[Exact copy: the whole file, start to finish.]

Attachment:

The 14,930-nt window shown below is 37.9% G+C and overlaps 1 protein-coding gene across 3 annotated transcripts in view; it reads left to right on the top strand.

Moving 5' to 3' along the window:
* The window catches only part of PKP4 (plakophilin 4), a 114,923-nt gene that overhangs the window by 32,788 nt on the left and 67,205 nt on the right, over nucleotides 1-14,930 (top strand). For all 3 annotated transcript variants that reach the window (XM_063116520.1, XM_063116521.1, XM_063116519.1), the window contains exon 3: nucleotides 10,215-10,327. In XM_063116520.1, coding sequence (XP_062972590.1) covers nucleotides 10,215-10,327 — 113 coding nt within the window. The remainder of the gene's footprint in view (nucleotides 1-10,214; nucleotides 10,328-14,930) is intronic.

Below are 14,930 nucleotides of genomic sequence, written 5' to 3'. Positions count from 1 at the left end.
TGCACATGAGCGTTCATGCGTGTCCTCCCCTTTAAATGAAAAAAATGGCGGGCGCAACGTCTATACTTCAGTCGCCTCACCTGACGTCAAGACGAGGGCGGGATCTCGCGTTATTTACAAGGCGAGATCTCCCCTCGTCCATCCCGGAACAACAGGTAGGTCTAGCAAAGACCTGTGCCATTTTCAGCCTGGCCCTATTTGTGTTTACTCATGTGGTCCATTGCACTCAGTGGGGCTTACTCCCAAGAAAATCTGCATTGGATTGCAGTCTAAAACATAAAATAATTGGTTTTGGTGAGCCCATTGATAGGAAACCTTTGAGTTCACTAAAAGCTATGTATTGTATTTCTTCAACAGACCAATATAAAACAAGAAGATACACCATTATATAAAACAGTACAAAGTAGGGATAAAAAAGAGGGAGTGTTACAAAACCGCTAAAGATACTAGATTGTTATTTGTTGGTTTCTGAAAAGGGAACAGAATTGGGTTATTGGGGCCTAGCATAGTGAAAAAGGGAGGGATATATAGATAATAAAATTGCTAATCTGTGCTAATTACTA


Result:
The 14,930-nt window shown below is 37.9% G+C and overlaps 1 protein-coding gene across 3 annotated transcripts in view; it reads left to right on the top strand.

Moving 5' to 3' along the window:
* The window catches only part of PKP4 (plakophilin 4), a 114,923-nt gene that overhangs the window by 32,788 nt on the left and 67,205 nt on the right, over nucleotides 1-14,930 (top strand). For all 3 annotated transcript variants that reach the window (XM_063116520.1, XM_063116521.1, XM_063116519.1), the window contains exon 3: nucleotides 10,215-10,327. In XM_063116520.1, coding sequence (XP_062972590.1) covers nucleotides 10,215-10,327 — 113 coding nt within the window. The remainder of the gene's footprint in view (nucleotides 1-10,214; nucleotides 10,328-14,930) is intronic.

Below are 14,930 nucleotides of genomic sequence, written 5' to 3'. Positions count from 1 at the left end.
TGCACATGAGCGTTCATGCGTGTCCTCCCCTTTAAATGAAAAAAATGGCGGGCGCAACGTCTATACTTCAGTCGCCTCACCTGACGTCAAGACGAGGGCGGGATCTCGCGTTATTTACAAGGCGAGATCTCCCCTCGTCCATCCCGGAACAACAGGTAGGTCTAGCAAAGACCTGTGCCATTTTCAGCCTGGCCCTATTTGTGTTTACTCATGTGGTCCATTGCACTCAGTGGGGCTTACTCCCAAGAAAATCTGCATTGGATTGCAGTCTAAAACATAAAATAATTGGTTTTGGTGAGCCCATTGATAGGAAACCTTTGAGTTCACTAAAAGCTATGTATTGTATTTCTTCAACAGACCAATATAAAACAAGAAGATACACCATTATATAAAACAGTACAAAGTAGGGATAAAAAAGAGGGAGTGTTACAAAACCGCTAAAGATACTAGATTGTTATTTGTTGGTTTCTGAAAAGGGAACAGAATTGGGTTATTGGGGCCTAGCATAGTGAAAAAGGGAGGGATATATAGATAATAAAATTGCTAATCTGTGCTAATTACTA